Retro Hair 101: Your Easy Guide to Pin-Up Bumper Bangs

The cast of the TV show "Bomb Girls" inspired me to wear this look more often.

I’ve always been into bumper bangs, but binge-watching "Bomb Girls" on Netflix, rekindled my love. Fun fact: In the 1940s, Veronica Lake hair was all the rage, but due to the war, styles changed to keep hair out of the faces of women who were working with machinery. This led to an influx of victory rolls and bumper bangs, which weren’t just cute, but served a purpose! They’re also popular with the pin-up crowd as a way to emulate Bettie Page without the full-on commitment.

To accomplish these “Bettie Bangs,” I started with rag rolls and combed out the curls with a fine-tooth comb. Normally I comb them out with a bristle brush for soft, vintage waves (à la Veronica Lake), but I wanted my hair to stay curly and relatively tangle-free. I added some hair serum to the ends to make them a bit softer.

I let my bangs grow out, but it was pretty much an accident. The longer they got, the more I meant to cut them. I realized they were the perfect length for this tutorial. The more hair you have in the front, the easier it will be. It might even be easier if you have no bangs at all.

You want to take a fine-tooth comb and create a V-shape, or rounded part from the middle of your head down to the front. It takes more hair than you’d think to create these bangs.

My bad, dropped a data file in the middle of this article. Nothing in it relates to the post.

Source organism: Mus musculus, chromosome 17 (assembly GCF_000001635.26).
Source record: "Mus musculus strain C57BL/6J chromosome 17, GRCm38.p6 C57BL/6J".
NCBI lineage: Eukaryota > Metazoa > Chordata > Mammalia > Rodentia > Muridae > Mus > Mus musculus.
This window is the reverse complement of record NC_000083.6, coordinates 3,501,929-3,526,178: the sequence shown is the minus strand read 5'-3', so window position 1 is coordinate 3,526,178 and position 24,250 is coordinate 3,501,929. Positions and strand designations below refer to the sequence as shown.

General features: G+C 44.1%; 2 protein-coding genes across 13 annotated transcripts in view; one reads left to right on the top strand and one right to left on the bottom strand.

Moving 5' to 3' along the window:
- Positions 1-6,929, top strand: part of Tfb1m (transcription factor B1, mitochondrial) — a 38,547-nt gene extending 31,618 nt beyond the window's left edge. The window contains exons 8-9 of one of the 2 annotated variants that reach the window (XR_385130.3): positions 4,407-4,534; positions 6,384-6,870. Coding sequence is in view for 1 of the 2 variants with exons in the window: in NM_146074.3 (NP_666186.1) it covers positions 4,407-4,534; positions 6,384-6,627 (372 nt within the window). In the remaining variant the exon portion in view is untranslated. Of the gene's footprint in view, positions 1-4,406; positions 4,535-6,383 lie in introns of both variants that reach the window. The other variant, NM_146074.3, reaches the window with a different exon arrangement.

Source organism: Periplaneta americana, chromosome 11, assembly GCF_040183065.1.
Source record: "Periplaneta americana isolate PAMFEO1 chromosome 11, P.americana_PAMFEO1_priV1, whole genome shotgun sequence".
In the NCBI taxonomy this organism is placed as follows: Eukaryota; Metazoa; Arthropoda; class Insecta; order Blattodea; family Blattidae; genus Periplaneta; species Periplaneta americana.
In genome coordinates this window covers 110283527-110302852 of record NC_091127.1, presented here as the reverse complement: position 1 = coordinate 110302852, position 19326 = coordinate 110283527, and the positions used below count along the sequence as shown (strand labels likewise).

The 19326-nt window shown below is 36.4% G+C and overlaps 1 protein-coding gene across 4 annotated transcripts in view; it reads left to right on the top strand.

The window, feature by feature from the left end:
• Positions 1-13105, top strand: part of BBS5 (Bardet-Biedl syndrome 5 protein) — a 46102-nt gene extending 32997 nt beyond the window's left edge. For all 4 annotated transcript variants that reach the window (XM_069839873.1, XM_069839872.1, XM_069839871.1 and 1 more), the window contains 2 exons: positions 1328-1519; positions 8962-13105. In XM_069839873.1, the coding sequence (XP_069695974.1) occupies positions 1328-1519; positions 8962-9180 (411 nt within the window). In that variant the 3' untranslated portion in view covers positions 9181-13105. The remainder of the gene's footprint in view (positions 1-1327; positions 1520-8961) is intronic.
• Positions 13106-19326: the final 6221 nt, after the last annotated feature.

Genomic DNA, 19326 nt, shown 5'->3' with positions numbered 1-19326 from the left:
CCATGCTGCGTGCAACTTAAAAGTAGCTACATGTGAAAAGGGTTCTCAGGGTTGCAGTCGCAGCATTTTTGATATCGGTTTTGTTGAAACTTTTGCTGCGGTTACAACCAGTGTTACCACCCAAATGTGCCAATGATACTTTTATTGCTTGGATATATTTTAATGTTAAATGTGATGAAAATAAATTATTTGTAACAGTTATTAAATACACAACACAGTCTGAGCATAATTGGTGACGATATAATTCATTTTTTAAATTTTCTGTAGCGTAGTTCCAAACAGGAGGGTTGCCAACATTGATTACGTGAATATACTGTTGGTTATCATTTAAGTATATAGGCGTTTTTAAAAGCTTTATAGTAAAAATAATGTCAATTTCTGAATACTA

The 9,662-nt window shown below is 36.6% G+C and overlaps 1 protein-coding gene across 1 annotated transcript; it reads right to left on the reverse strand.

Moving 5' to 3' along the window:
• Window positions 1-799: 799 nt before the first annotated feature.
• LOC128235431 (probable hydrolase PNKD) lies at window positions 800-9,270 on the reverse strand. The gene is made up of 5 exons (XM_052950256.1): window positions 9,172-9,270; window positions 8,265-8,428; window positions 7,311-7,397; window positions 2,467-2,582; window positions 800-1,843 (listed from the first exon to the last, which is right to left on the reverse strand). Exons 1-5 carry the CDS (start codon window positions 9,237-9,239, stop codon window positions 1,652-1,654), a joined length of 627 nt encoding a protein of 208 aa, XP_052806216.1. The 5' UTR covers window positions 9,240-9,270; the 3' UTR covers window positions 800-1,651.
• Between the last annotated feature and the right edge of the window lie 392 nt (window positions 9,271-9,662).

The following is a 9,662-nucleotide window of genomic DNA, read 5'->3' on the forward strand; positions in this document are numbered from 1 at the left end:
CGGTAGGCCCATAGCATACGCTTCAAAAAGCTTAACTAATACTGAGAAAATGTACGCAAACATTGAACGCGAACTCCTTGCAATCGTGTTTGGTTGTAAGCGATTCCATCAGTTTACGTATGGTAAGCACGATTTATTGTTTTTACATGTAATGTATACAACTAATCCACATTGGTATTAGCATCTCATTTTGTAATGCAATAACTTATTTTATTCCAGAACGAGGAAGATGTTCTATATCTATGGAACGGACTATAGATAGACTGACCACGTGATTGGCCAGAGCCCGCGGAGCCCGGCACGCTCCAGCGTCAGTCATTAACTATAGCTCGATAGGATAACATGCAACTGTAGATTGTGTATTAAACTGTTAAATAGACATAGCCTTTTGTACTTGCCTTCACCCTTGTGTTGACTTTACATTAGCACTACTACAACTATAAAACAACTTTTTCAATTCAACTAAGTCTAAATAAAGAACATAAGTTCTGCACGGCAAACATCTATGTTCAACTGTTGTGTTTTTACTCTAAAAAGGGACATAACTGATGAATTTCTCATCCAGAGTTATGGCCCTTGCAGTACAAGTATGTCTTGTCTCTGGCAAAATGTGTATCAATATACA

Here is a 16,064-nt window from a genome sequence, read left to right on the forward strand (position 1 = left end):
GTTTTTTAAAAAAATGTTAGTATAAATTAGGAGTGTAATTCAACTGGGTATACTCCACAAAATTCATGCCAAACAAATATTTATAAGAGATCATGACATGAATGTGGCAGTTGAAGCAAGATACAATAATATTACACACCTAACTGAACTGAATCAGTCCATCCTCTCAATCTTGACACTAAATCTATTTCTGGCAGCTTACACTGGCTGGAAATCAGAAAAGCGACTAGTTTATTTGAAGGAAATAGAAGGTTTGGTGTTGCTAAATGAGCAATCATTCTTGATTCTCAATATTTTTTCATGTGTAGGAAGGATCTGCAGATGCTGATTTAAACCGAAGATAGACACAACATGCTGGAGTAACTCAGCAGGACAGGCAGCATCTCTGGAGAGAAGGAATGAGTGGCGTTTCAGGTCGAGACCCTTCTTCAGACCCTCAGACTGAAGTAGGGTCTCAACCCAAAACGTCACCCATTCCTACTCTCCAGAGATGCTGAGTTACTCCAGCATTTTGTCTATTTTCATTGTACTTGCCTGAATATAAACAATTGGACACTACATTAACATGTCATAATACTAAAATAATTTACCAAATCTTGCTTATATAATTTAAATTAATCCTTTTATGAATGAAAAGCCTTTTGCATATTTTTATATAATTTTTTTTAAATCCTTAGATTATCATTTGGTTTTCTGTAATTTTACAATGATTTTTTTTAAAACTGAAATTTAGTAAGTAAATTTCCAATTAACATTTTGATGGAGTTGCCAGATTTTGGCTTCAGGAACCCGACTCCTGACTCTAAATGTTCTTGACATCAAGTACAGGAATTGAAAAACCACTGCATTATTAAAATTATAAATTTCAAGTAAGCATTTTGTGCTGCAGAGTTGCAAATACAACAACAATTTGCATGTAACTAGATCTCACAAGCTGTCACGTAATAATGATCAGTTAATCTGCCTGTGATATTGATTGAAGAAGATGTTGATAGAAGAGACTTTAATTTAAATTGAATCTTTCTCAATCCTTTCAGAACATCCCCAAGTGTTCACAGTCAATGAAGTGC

If you start with rag rolls, the back part of your hair will already be curly. I could’ve rag rolled my bangs, but I decided to use a curly iron to make sure the shape went in the right direction. It helped mold the front and the back together just a bit more smoothly.

This is what it might look like when you unravel the curling iron, depending on the size. It’s OK that I didn’t get a full, bouncy curl since it’ll roll into one shape. As long as it curls in a downward direction, you’re good to go.

Now let’s put the bump in bumper bangs! It’s possible to use only hair and pin it in a round, pin-up fashion, but I prefer using a roll to wrap my hair around. It’s easier to create and maintain shape of the bangs. I use a donut hair ring that I cut in half. This can be found at pretty much any beauty supply store.

Next, take your fine tooth comb and tease the whole front section of your hair. You can tease in small increments starting from your hairline going out. This gives the roll something to grip. Once you’re done, comb out any any lumps on the top part and hairspray the front section.

This is where it gets real and can take a few tries to get it right if it’s your first time. Take the roll, previously known as the donut, and starting rolling from the tip of your hair to the front of your hairline.

Keep the roll as tight as possible. The sides of the roll will most likely stick out and that’s OK for now. You want to get a donut that is close to your hair color in case any part of it becomes visible.

If you’re satisfied with the shape of your bangs, take the sides of your roll and push them slightly back. Use a bobby or two to pin each side down. Make sure it feels secure. You can always re-pin or add more until it feels right. It can be tricky to place the pin in a secure place, getting enough hair and roll together.

Once that’s done, very carefully fan your bangs out using your fingertips. You want to try and spread the thicker middle section to the outer sections where the ends are sticking out.

At this point, you’re basically done! You can wear this hairdo up or down since it’s all about the bangs. For this photo, I threw my hair up with a few strategic bobby pins and added a red scarf.

Another alternative is adding victory rolls. I quickly threw a few up so you could get an idea of how it might look.

Have you tried this look before? Post pics!